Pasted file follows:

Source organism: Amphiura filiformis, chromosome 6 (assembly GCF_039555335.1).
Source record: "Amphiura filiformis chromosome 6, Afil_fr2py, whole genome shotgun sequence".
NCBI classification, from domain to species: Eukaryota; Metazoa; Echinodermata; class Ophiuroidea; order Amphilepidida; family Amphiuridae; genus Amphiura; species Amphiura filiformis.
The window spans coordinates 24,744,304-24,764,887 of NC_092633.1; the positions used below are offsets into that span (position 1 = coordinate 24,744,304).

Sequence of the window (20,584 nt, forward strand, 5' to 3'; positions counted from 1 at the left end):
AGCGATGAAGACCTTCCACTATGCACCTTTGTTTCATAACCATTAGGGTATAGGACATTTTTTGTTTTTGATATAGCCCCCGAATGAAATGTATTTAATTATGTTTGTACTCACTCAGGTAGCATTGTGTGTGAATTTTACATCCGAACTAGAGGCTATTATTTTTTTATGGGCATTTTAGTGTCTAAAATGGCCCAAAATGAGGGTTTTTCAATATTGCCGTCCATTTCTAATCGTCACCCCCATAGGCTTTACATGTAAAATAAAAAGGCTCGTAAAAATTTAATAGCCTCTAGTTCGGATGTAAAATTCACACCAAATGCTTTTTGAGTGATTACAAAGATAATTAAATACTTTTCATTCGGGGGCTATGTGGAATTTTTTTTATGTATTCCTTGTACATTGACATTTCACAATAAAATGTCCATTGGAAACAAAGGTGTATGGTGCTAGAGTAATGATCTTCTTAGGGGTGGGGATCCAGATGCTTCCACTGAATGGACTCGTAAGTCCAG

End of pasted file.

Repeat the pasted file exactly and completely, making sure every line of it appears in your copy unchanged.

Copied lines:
Source organism: Amphiura filiformis, chromosome 6 (assembly GCF_039555335.1).
Source record: "Amphiura filiformis chromosome 6, Afil_fr2py, whole genome shotgun sequence".
NCBI classification, from domain to species: Eukaryota; Metazoa; Echinodermata; class Ophiuroidea; order Amphilepidida; family Amphiuridae; genus Amphiura; species Amphiura filiformis.
The window spans coordinates 24,744,304-24,764,887 of NC_092633.1; the positions used below are offsets into that span (position 1 = coordinate 24,744,304).

Sequence of the window (20,584 nt, forward strand, 5' to 3'; positions counted from 1 at the left end):
AGCGATGAAGACCTTCCACTATGCACCTTTGTTTCATAACCATTAGGGTATAGGACATTTTTTGTTTTTGATATAGCCCCCGAATGAAATGTATTTAATTATGTTTGTACTCACTCAGGTAGCATTGTGTGTGAATTTTACATCCGAACTAGAGGCTATTATTTTTTTATGGGCATTTTAGTGTCTAAAATGGCCCAAAATGAGGGTTTTTCAATATTGCCGTCCATTTCTAATCGTCACCCCCATAGGCTTTACATGTAAAATAAAAAGGCTCGTAAAAATTTAATAGCCTCTAGTTCGGATGTAAAATTCACACCAAATGCTTTTTGAGTGATTACAAAGATAATTAAATACTTTTCATTCGGGGGCTATGTGGAATTTTTTTTATGTATTCCTTGTACATTGACATTTCACAATAAAATGTCCATTGGAAACAAAGGTGTATGGTGCTAGAGTAATGATCTTCTTAGGGGTGGGGATCCAGATGCTTCCACTGAATGGACTCGTAAGTCCAG